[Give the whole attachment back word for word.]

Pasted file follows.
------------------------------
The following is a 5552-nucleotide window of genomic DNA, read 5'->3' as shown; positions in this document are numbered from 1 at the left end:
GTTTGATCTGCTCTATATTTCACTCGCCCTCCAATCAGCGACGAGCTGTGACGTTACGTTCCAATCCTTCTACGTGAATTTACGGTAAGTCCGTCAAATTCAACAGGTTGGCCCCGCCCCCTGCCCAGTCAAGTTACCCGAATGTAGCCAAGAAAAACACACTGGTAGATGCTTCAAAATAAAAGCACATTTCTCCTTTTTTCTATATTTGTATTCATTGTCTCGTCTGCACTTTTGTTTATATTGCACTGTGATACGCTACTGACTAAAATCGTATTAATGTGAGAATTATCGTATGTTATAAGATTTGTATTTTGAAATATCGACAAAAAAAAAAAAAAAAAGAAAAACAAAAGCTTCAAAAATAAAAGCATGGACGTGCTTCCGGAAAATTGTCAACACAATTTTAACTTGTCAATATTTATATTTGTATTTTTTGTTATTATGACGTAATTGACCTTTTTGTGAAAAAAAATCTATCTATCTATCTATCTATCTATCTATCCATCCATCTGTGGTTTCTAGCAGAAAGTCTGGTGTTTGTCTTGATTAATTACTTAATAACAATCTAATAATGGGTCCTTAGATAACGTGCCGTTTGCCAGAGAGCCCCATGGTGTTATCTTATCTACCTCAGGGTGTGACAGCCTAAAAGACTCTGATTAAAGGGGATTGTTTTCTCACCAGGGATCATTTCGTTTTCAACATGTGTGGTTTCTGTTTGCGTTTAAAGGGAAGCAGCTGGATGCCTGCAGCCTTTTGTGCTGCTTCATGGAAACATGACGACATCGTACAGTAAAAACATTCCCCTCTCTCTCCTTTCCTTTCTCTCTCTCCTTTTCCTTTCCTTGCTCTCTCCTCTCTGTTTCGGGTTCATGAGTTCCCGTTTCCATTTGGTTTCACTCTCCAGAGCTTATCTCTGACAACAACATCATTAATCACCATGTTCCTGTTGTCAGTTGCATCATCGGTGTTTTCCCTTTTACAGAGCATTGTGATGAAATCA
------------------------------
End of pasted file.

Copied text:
The following is a 5552-nucleotide window of genomic DNA, read 5'->3' as shown; positions in this document are numbered from 1 at the left end:
GTTTGATCTGCTCTATATTTCACTCGCCCTCCAATCAGCGACGAGCTGTGACGTTACGTTCCAATCCTTCTACGTGAATTTACGGTAAGTCCGTCAAATTCAACAGGTTGGCCCCGCCCCCTGCCCAGTCAAGTTACCCGAATGTAGCCAAGAAAAACACACTGGTAGATGCTTCAAAATAAAAGCACATTTCTCCTTTTTTCTATATTTGTATTCATTGTCTCGTCTGCACTTTTGTTTATATTGCACTGTGATACGCTACTGACTAAAATCGTATTAATGTGAGAATTATCGTATGTTATAAGATTTGTATTTTGAAATATCGACAAAAAAAAAAAAAAAAAGAAAAACAAAAGCTTCAAAAATAAAAGCATGGACGTGCTTCCGGAAAATTGTCAACACAATTTTAACTTGTCAATATTTATATTTGTATTTTTTGTTATTATGACGTAATTGACCTTTTTGTGAAAAAAAATCTATCTATCTATCTATCTATCTATCTATCCATCCATCTGTGGTTTCTAGCAGAAAGTCTGGTGTTTGTCTTGATTAATTACTTAATAACAATCTAATAATGGGTCCTTAGATAACGTGCCGTTTGCCAGAGAGCCCCATGGTGTTATCTTATCTACCTCAGGGTGTGACAGCCTAAAAGACTCTGATTAAAGGGGATTGTTTTCTCACCAGGGATCATTTCGTTTTCAACATGTGTGGTTTCTGTTTGCGTTTAAAGGGAAGCAGCTGGATGCCTGCAGCCTTTTGTGCTGCTTCATGGAAACATGACGACATCGTACAGTAAAAACATTCCCCTCTCTCTCCTTTCCTTTCTCTCTCTCCTTTTCCTTTCCTTGCTCTCTCCTCTCTGTTTCGGGTTCATGAGTTCCCGTTTCCATTTGGTTTCACTCTCCAGAGCTTATCTCTGACAACAACATCATTAATCACCATGTTCCTGTTGTCAGTTGCATCATCGGTGTTTTCCCTTTTACAGAGCATTGTGATGAAATCA